JM:Oh yeah one was not better than the other; they were both good. Tell me about Mike Brown. He taught Science. (See file #39, Michael Brown)

KW:Yeah, very well grounded guy. A little quiet, good teacher but he was not dynamic. He did not seem excited about his subject. There is a word that I can picture: he just didn’t seem excited about what he was doing. He was so smart; he knew so much. He just seemed blasé about it. He was a good teacher and I learned a lot.

JM:That is the important thing. I am now going to get to my husband Foster McMillen. He taught math. Tell me about that one.

KW:If you got a chance to be in his class, you are going to realize how important math is in the world. I mean from a guy who looked you were going to learn absolutely nothing; you were in for a big shock. Talk about no man left behind. He was a thorough teacher. I could talk forever on this guy. He made sure that you knew what was on the previous page before we went to the next page. He made sure that every single student knew what was on that previous page before we went on period. He was not concerned about the length of the school year. If we only learned ten pages, if was going to be ten pages that we knew thoroughly.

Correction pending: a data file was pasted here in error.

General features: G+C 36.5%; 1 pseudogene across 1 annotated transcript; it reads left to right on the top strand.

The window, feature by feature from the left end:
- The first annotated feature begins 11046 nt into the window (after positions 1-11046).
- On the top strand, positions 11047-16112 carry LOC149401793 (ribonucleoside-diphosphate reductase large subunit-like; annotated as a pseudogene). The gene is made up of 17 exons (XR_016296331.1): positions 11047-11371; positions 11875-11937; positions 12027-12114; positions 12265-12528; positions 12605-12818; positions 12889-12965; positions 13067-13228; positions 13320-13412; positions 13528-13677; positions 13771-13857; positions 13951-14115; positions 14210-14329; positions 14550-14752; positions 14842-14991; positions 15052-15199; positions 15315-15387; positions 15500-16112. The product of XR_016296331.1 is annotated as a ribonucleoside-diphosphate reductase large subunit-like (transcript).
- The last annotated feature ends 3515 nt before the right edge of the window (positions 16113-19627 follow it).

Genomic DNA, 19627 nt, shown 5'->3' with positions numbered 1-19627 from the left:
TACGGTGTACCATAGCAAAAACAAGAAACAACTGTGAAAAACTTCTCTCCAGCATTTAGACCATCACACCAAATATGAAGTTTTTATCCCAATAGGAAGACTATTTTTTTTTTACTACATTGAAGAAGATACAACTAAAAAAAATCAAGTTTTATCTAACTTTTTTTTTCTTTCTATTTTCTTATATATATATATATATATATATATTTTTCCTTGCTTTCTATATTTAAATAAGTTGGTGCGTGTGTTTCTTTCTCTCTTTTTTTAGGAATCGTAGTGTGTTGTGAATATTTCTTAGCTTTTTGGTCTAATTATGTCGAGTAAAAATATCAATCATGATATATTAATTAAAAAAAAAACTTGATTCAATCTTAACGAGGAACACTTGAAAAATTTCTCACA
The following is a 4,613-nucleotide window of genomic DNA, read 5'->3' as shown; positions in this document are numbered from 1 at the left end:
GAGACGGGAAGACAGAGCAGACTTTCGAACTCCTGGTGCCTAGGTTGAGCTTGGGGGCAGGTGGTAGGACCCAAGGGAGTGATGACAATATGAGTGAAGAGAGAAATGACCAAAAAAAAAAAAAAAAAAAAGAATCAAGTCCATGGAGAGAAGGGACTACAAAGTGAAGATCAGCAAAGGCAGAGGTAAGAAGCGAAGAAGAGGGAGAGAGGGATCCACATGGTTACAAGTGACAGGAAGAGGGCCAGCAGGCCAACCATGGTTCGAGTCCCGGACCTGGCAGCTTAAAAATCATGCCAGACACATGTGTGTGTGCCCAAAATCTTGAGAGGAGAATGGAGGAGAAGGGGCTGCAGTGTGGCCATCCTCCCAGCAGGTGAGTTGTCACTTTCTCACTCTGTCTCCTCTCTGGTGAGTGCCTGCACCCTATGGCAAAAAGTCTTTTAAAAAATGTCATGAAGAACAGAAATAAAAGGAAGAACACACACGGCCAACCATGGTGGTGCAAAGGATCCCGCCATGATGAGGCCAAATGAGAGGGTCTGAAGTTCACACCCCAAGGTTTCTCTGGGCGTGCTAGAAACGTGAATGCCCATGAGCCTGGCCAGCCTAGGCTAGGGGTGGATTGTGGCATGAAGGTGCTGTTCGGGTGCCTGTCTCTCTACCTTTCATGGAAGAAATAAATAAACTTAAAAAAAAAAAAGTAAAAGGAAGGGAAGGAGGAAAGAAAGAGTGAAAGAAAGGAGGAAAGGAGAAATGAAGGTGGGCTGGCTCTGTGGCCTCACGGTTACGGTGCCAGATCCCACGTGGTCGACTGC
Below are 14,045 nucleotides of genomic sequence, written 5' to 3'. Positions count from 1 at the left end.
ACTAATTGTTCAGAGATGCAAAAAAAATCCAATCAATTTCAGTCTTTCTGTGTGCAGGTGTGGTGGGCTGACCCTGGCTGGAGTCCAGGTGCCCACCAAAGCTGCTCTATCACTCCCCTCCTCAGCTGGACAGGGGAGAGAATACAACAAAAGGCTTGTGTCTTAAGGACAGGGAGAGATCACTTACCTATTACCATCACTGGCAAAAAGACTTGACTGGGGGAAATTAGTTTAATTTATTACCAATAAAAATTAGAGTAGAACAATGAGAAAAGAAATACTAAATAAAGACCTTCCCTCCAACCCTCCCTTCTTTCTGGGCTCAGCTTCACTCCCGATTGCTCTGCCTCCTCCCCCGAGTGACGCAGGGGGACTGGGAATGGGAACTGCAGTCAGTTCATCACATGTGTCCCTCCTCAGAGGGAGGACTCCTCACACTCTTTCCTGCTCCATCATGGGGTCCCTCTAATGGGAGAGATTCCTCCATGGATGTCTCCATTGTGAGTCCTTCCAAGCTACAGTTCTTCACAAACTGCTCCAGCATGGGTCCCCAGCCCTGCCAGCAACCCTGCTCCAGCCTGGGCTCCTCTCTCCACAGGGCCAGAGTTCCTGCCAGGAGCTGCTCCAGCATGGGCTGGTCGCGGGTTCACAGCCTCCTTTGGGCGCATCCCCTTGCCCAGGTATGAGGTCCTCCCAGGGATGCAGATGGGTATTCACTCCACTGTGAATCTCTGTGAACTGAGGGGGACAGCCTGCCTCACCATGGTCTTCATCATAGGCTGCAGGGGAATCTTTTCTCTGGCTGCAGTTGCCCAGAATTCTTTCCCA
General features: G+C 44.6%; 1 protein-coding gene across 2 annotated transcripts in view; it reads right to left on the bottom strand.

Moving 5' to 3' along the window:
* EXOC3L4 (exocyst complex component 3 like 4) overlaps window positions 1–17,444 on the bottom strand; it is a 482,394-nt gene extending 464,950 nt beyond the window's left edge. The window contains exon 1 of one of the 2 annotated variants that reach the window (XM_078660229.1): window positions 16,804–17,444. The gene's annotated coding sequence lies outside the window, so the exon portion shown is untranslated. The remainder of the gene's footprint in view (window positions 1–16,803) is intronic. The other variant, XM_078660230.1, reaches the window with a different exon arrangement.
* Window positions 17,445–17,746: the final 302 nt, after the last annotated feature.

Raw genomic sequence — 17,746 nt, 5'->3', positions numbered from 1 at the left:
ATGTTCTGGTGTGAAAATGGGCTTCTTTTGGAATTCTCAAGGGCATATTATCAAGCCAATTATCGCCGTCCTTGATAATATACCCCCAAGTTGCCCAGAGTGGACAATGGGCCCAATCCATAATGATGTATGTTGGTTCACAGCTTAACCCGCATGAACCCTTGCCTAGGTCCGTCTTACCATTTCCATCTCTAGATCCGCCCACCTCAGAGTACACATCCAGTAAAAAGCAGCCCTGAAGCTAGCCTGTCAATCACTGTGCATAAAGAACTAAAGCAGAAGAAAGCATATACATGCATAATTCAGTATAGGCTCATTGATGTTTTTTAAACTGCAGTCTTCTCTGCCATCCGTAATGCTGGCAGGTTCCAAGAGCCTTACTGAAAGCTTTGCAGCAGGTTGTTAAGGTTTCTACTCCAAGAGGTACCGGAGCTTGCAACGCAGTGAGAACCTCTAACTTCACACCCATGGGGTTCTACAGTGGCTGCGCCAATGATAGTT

JM:He would use examples for application. You are a master carpenter; you use math a lot. There were other kids in the class that wouldn’t be using as much as you, but I am sure he taught so that it would be with engines or painting a house or something so that they could use it.

KW:He applied math to everything, every single thing. That is what keeps kids interested.

JM:I am speaking professionally. He was a very good teacher, but he could not follow one of my lesson plans.

KW:He brought math to sports, to engineering, to construction, to art: he just said it is all math. You don’t have to like it; you just have to learn it. He had that attitude, but we ended up all liking it because he made it usable.

JM:I think the kids liked him, for the most part. I am sure he was a disciplinarian, but I don’t think he had to worry about that too much. Not there.

KW:He set his rules the first day and he stuck to them and there you go.

JM:Do you remember his three rules?

KW:No I don’t remember them, but I do remember the Pythagorean Theorem and I do remember A square plus B square equals C squared. I do remember a lot of math.




JM:I learned about Archimedes Screws and Bernoulli’s theory of Inverse Proportion and a Mobius strip. We would have that at the breakfast table. Don’t ever marry an engineer. What did you play for sports?

KW:AT Indian Mountain I ordinarily played the same three sports that I had played at Salisbury Central – soccer, baseball and basketball. There I was able to play hockey.

JM:Is there when you started with hockey?

KW:I started with hockey with the Salisbury town team with the recreation program Peewees, and Squirts. Art Wilkinson was the Director. I think Cadman might have been the coach. We had a bunch of coaches.

JM:So you had been playing hockey for a number of years when you went to IMS. What kind of an atmosphere was there at IMS?

KW:It was very team oriented.

JM:We are not talking about sports, but everybody working together.